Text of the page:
Researchers at the Partners AIDS Research Center at Massachusetts General Hospital (PARC-MGH) may have discovered a second molecular “switch” responsible for turning off the immune system’s response against HIV.
Last year members of the same team identified a molecule called PD-1 that suppresses the activity of HIV-specific CD8 T cells that should destroy virus-infected cells. Now the researchers describe how a regulatory protein called CTLA-4 inhibits the action of HIV-specific CD4 T cells that control the overall response against the virus. The report will appear in the journal Nature Immunology and is receiving early online release.
“We’ve shown that a known regulator of the immune system, CTLA-4, is present in elevated levels on the virus-specific CD4 cells that should be managing the body’s response against HIV, says Daniel Kaufmann, MD, of PARC and the MGH Infectious Disease Unit, a co-first author of the paper. “We also found that CTLA-4 expression rises as HIV infection progresses and that the molecule switches off CD4 cell function in a way that appears to be reversible.”
Expression of the CTLA-4 protein is known to be elevated on activated T cells, those that have encountered a pathogen and are multiplying rapidly to mount an immune response. Studies in cancer patients have shown that the molecule serves to dampen the immune response, and some preliminary investigations in animals and humans have suggested a potential role in HIV infection. The current study was designed to examine how CTLA-4 may be involved in the dysfunction of HIV-specific T cells that leads to the immune-system breakdown of AIDS.
The researchers first found that CTLA-4 was overexpressed on the HIV-specific CD4 T cells of infected individuals who had not yet received antiviral treatment. Levels were highest in those with symptoms of acute infection and second highest in chronically infected participants. CTLA-4 expression was lowest among a group of participants whose immune systems were naturally able to suppress HIV replication without antiviral medications – “elite controllers” in whom viral levels are too low to be detected.
Elevated CTLA-4 expression also correlated with signs of disease progression – increased viral load and reduced overall CD4 count. While antiviral treatment caused viral loads to drop significantly after treatment began, it resulted in only modest and slow drops in CTLA-4 expression. In vitro tests of the effects of blocking the CTLA-4 molecule improved the function of HIV-specific CD4 cells. Comparing the effects of blocking CTLA-4 with those of blocking PD-1 or both molecules produced functional improvements that varied considerably between participants, signifying a complex relationship between the pathways controlled by the two molecules.
“Both of these pathways contribute to dysfunction of HIV-specific T cells and both may be considered targets for therapeutic intervention. But since their mechanisms are so complicated, further study is needed before clinical trials can be planned,” says Kaufmann, an instructor in Medicine at Harvard Medical School (HMS).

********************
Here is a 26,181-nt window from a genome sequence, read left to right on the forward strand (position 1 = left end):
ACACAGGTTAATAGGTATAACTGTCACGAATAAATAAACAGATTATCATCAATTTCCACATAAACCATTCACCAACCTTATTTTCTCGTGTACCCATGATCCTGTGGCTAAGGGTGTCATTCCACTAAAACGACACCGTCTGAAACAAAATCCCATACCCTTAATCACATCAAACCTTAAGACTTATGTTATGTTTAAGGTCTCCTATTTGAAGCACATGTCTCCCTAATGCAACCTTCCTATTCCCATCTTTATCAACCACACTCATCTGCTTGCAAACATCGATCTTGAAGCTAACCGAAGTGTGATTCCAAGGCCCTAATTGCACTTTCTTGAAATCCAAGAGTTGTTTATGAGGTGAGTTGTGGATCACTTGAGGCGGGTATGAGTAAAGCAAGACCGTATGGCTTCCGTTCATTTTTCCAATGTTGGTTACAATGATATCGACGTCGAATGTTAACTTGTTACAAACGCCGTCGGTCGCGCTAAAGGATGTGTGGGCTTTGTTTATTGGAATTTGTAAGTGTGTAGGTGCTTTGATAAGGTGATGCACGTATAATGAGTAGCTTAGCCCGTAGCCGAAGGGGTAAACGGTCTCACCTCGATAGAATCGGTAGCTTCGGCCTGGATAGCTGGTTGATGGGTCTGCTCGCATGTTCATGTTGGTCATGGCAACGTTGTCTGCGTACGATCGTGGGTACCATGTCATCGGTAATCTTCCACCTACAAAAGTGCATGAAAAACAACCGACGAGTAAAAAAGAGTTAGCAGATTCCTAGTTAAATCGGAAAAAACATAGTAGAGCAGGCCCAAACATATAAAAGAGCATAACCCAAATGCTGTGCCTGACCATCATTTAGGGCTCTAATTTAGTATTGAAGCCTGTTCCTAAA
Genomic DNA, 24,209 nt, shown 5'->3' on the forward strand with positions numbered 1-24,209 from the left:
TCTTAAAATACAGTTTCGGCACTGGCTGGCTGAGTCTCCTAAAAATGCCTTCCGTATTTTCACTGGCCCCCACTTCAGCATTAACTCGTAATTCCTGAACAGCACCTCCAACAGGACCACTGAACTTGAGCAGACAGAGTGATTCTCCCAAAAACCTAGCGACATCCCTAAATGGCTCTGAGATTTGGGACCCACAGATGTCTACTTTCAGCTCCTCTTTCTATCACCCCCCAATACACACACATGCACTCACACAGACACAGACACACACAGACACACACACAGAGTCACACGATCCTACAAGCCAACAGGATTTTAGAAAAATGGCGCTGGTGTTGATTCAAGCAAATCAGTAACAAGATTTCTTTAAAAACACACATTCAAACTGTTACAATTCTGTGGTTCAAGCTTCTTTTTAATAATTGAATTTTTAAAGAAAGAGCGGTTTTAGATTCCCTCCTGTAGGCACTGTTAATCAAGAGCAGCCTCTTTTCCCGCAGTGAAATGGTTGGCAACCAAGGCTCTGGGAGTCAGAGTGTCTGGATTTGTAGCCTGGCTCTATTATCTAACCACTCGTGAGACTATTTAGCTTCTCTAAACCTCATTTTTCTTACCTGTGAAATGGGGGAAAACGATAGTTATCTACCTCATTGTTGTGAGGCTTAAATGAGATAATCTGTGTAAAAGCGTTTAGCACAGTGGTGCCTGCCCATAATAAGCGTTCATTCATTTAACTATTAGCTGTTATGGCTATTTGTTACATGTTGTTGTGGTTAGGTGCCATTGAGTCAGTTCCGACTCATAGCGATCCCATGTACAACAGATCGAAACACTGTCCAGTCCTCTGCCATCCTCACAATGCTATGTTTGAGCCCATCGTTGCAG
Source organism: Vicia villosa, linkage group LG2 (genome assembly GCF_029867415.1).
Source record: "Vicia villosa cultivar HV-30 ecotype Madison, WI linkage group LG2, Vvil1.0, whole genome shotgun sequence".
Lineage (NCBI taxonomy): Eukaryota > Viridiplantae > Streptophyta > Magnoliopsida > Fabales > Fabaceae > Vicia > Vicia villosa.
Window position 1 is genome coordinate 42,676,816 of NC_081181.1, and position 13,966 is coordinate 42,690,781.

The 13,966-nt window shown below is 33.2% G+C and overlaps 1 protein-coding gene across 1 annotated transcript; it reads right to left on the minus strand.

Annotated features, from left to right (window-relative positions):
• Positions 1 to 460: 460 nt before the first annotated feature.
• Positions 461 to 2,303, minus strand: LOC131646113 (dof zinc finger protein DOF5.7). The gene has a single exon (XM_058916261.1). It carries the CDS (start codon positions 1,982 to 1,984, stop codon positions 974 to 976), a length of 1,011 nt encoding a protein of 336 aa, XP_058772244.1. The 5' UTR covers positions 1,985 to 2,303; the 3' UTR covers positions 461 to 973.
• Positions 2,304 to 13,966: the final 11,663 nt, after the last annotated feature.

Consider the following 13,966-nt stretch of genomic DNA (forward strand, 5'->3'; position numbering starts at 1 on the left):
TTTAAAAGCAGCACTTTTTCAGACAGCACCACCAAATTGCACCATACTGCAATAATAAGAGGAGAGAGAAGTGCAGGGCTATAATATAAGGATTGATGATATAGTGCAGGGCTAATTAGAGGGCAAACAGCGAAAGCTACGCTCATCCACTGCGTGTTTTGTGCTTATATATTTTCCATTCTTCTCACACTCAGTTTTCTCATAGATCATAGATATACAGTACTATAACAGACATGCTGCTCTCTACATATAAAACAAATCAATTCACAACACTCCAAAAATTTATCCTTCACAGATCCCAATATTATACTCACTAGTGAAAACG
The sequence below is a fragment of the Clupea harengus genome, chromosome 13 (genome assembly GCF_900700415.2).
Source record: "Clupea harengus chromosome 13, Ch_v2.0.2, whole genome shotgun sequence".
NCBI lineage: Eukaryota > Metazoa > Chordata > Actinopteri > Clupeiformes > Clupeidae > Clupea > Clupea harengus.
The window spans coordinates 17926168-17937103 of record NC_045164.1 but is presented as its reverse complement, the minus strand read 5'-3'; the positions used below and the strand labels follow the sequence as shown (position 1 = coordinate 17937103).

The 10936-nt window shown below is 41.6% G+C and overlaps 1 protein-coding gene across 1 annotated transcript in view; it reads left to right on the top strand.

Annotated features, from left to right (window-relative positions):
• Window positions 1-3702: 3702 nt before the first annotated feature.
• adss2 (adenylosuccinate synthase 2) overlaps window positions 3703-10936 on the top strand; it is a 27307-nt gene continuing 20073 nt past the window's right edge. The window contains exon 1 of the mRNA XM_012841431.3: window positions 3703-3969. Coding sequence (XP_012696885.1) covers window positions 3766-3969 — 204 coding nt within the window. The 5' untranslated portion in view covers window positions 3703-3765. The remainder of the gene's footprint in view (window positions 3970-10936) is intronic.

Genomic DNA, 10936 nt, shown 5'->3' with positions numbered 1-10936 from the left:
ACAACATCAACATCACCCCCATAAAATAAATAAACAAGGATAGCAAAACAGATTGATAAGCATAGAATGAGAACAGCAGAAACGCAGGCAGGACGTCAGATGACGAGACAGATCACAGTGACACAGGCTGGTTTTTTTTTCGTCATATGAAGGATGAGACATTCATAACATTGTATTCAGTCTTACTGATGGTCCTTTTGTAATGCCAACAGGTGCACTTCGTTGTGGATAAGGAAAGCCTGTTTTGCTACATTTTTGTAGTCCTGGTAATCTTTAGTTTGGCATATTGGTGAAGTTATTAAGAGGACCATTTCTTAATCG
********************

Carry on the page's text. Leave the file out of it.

”Understanding why the immune system fails to control HIV is essential for development of vaccines and new therapies” said Bruce Walker, MD, director of PARC-MGH and senior author of the study. “These studies suggest that the immune system is turning itself off prematurely in HIV-infected persons, and the big challenge now is to figure out if we can turn it back on, getting it to do what it is supposed to do, without causing collateral damage in the process.” Walker is a professor of Medicine at HMS and a Howard Hughes Medical Institute (HHMI) investigator.
Sue McGreevey | EurekAlert!
New risk factors for anxiety disorders
24.02.2017 | Julius-Maximilians-Universität Würzburg
Stingless bees have their nests protected by soldiers
24.02.2017 | Johannes Gutenberg-Universität Mainz
Cells need to repair damaged DNA in our genes to prevent the development of cancer and other diseases. Our cells therefore activate and send “repair-proteins”...
The Fraunhofer IWS Dresden and Technische Universität Dresden inaugurated their jointly operated Center for Additive Manufacturing Dresden (AMCD) with a festive ceremony on February 7, 2017. Scientists from various disciplines perform research on materials, additive manufacturing processes and innovative technologies, which build up components in a layer by layer process. This technology opens up new horizons for component design and combinations of functions. For example during fabrication, electrical conductors and sensors are already able to be additively manufactured into components. They provide information about stress conditions of a product during operation.
The 3D-printing technology, or additive manufacturing as it is often called, has long made the step out of scientific research laboratories into industrial...
Nature does amazing things with limited design materials. Grass, for example, can support its own weight, resist strong wind loads, and recover after being...
Nanometer-scale magnetic perforated grids could create new possibilities for computing. Together with international colleagues, scientists from the Helmholtz Zentrum Dresden-Rossendorf (HZDR) have shown how a cobalt grid can be reliably programmed at room temperature. In addition they discovered that for every hole ("antidot") three magnetic states can be configured. The results have been published in the journal "Scientific Reports".
Physicist Dr. Rantej Bali from the HZDR, together with scientists from Singapore and Australia, designed a special grid structure in a thin layer of cobalt in...
13.02.2017 | Event News
10.02.2017 | Event News
09.02.2017 | Event News
24.02.2017 | Life Sciences
24.02.2017 | Life Sciences
24.02.2017 | Trade Fair News